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Story By John Murray

Tony D’Amelio was celebrating life in Aruba Tuesday night when Dr. William Pizzuto won a special election to replace him as the 71st District State Representative in Connecticut.

Dr. Pizzuto won the special election on February 22nd by trouncing Democrat John Egan 1430-511. Pizzuto will be sworn into office in the next few days at the State Capitol while D’Amelio, most probably, will be lathering on suntan lotion and enjoying the heat and surf in Aruba.

After spending 25 years in Hartford representing the Town Plot neighborhood in Waterbury, parts of the South End, Brooklyn, and all of Middlebury, D’Amelio has earned time in the sun with his wife, Joanne.

Before being elected state representative D’Amelio had served as a member of the Waterbury Board of Aldermen, the Waterbury Board of Education and the Waterbury Fire Board for more than three decades of continuous public service. D’Amelio unsuccessfully challenged incumbent Mayor Michael Jarjura in 2003, and for many years has been the face of the local Republican Party.

Being a Republican in a Democrat-controlled city is challenging (Democrats outnumber Republicans 3-1 in Waterbury), and with D’Amelio’s retirement from politics, and the loss of Steve Giacomi, Jason Van Stone, Roger Sherman and Stephanie Cummings from relocation, or a ballot defeat, the GOP has been gutted.

“It’s tough to get people involved,” D’Amelio said the day he announced his retirement on WATR radio. “We’re constantly looking for people. There’s so much talent that has moved out of Waterbury. All the big cities; Stamford, Bridgeport, New Haven, Hartford, they’re all dominated by Democrats.”

In the last municipal election in 2021 the GOP had difficulty filling candidate slots for the Board of Aldermen.

“In some districts no one wanted to step up, so our chairman joined forces with the Independent Party,” D’Amelio said. “And in the end, nothing changed on the Board of Aldermen.”

When The Waterbury Observer began publishing in 1993 there were more than 30,000 votes cast in that year’s race for mayor. In the last mayoral race in Waterbury in 2019, there were 10,900 votes cast.

“I don’t know if people have lost their faith in government, or what,” D’Amelio said, “but the demographics in the city have changed dramatically in the past 30 years.”

If you wanted to get involved in politics in the late 1980s you had to wait your turn, D’Amelio said. “Now we are having trouble finding anyone who wants to run. Interest in civic engagement has been falling every year and the city needs to get its citizens involved in the process. Political decisions impact everyone with taxes and schools and we need more people involved.”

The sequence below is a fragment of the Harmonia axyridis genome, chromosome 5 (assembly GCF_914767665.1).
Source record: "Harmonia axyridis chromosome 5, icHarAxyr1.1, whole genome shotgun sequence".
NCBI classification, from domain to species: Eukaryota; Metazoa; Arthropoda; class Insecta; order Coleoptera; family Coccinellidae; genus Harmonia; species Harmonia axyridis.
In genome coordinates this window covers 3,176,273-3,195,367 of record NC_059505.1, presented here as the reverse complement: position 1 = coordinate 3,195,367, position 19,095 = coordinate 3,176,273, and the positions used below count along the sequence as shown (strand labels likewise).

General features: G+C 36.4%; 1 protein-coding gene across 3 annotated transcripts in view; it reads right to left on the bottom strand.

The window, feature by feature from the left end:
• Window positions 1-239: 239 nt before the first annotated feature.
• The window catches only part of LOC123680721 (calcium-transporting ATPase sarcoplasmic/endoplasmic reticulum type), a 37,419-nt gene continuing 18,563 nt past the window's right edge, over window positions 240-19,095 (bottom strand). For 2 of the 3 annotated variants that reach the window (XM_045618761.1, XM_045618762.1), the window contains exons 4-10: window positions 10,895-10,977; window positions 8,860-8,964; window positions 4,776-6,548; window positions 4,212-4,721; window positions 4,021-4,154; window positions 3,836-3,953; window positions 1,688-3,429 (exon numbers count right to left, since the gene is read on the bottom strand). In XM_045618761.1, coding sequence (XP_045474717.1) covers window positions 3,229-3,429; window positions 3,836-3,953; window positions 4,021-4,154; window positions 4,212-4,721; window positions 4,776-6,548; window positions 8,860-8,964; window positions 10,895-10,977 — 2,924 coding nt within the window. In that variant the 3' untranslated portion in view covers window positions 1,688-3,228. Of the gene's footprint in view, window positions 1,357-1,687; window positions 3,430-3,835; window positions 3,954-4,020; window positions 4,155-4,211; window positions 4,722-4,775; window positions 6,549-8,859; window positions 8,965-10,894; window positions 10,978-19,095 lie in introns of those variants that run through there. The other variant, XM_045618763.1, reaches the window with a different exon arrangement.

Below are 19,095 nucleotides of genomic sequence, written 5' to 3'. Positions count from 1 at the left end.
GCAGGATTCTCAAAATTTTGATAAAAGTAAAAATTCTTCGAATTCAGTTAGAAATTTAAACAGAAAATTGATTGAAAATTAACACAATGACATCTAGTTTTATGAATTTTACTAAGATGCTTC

In addition to the decrease in civic engagement in the political process, D’Amelio mourns the loss of civil behavior by those who do choose to throw their hats into the ring.

“The Republicans and the Democrats worked very well together when I was first elected in 1996,” D’Amelio said. “It was a totally different dynamic.”

The governor in 1996 was John Rowland, a Republican, and he had to work with the House of Representatives and the State Senate that were both controlled by Democrats.

“John Rowland was really good at finding compromise between moderate Democrats and conservative Republicans, “D’Amelio said. “That doesn’t happen anymore in Hartford, and it’s been really bad up there the past four years.”

D’Amelio recalls when he was first elected that lobbyist were allowed to organize small get-togethers with legislators and spend $10 on drinks.

“We’d meet at a local restaurant close to the Capitol, and they would invite all the members of a committee to come for a drink,” D’Amelio said. “It forced the Democrats and the Republicans into a neutral setting where we’d talk about the Yankees or the Red Sox, or about our kids and grandkids and we’d get to know each other.”

That was banned and D’Amelio said it is now more difficult to make those connections across the political aisle to find compromise and human connection. D’Amelio said the current Speaker of the House, Matt Ritter, has begun organizing off-site gatherings for elected officials to mingle and break ice and he hopes that the effort continues.

Now retired from public office, D’Amelio said he will spend more time working at Verdi’s, the family restaurant he operates at The Western Hills Golf Course, in Waterbury, with his wife.

“It’s been tough running a restaurant through the pandemic,” D’Amelio said, “Now I will spend more time focused on the restaurant.”

Tony and Joanne D’Amelio at Verdi’s Restaurant in Waterbury.

The D’Amelios built a huge outdoor dining area and bar to keep the restaurant going during the pandemic.

“People were forced outside last year and a lot of people discovered Verdi because of our outside dining,” D’Amelio said. “The pandemic helped us capture a new audience of people that kept us going through a very difficult time.”


When the D’Amelio’s return from Aruba tanned and refreshed they will plunge back in to the heavy demands of running Verdi’s. Tony will miss many friends and colleagues at the Capitol, but after 25 years of committee meetings, late night hours at the end of session, and increasingly partisan bickering, he will be happy to spend more time with Joanne making sure their restaurant keeps chugging forward into post-pandemic prosperity. •

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